You know, normally what happens is that when a case is reserved for judgement, when it is being argued a long time, you pretty much know from the lines of questioning that judges do in Court, which way are judges going to go. That's not always so. A judge can change later as the case is argued but colleagues know broadly what your line of thought is. So typically the senior-most judge in a bench will say that I am assigning this judgement to this particular person, for example- I am assigning Aadhar judgement to this colleague, then you get your colleague's draft and a lot of times you know what that colleague is going to do and then you feel very strongly about that and you say I am not going to compel this and so you begin writing your opinion.
Zia: Do you have discussions?
DY: Oh yes, we do have discussions but unfortunately the kind of work we have, we deal with almost 150 cases between Monday and Friday, Tuesday, Wednesday and Thursday add another 30 each day. So, on an average Supreme Court judge deals with almost 250 cases every week, apart from this, we are editing our judgments, dictating judgments in Court. We don't have as much time as the US Supreme Court would have because if we had more time, we would disagree far less and agree a little more. I am not sure whether that's good or bad. But we should be discussing much more than we do. Though we have formal conference rooms we don't make use of them as much as the American judges or the judges of the UK Supreme Court do.
But when you really dissent, you dissent on issues which you feel are critical. Someone spoke about the fact that I dissented in Aadhar which I felt was my take on right to privacy or Bhima Koregaon or the case where I dissented on the issue of whether you should have video-conferencing in matrimonial cases. Two of my colleagues felt that video conferencing dilutes the process of conciliation in between warring spouses, and I said we need to have video-conferencing, what do you do if the wife is based in Hamburg, Germany and the husband is in Bangalore? You can't ask her to come down for consultation, so important things like that where you feel that No! this is not the way the law should go.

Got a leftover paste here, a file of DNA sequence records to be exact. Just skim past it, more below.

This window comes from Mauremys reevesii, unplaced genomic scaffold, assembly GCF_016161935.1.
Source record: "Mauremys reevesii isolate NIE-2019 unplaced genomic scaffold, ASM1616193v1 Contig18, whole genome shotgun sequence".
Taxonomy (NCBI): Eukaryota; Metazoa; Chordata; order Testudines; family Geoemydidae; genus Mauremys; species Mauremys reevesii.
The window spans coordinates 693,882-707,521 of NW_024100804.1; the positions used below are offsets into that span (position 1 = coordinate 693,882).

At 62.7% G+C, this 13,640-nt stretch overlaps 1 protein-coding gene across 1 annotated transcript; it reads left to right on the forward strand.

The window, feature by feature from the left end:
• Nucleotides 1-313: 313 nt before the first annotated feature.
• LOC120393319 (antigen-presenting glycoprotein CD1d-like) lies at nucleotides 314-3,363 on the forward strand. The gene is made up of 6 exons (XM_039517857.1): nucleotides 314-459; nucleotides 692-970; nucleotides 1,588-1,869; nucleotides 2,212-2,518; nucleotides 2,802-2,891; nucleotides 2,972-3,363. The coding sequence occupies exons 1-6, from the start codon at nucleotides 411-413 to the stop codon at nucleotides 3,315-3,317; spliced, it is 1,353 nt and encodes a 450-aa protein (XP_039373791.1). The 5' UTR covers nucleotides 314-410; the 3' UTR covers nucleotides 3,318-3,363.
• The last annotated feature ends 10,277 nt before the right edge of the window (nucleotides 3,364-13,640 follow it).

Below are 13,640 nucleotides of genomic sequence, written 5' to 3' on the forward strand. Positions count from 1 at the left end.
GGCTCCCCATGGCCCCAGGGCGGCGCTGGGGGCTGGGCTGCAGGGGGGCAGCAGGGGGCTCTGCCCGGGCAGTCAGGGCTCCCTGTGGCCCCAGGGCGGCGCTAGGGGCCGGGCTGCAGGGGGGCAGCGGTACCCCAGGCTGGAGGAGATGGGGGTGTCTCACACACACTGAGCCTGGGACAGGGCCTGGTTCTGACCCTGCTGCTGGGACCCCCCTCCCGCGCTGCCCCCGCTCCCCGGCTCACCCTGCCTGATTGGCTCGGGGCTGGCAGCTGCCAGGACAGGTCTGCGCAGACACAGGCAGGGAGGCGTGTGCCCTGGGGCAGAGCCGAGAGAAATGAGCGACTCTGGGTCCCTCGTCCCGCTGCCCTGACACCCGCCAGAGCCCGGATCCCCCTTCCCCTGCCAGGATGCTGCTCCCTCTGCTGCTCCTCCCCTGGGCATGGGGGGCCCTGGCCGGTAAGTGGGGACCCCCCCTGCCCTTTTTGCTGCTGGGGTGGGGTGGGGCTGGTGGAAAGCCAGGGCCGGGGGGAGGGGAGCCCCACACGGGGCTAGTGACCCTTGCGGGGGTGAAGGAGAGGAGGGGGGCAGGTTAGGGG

Zia: Was your interest at the bar ephemeral?
DY: You are shaped by the kind of experiences you encounter in life, a lot of times the kind of injustice that you would see in Court whether as a lawyer or as a judge that really shapes the way you look at issues. For instance, I was brought up in a really legalistic traditions, we would look at cases, how the precedent of the case law should evolve. But over a period of time you realize that law has such limitations in curing injustice and answer to society's injustice must perhaps lie beyond the law.
Question from audience member: After 377 judgement, what kind of roadmap do you envision for providing other legal rights to the LGBTQ community with respect to marriage, insurance, property rights and adoption?
DY: You know the issue we dealt with our judgement in Navtej Johar was specifically whether it was constitutional for Parliament to say that consenting adults of the same sex having a sexual relationship is an offence. We said No! but in deciding Navtej Johar I believe we have laid the groundwork for a much broader application of the principle. I think that is the real challenge in constitutional cases, you deal with the case on hand but also lay down a sort of a doctrine that will also apply to the future.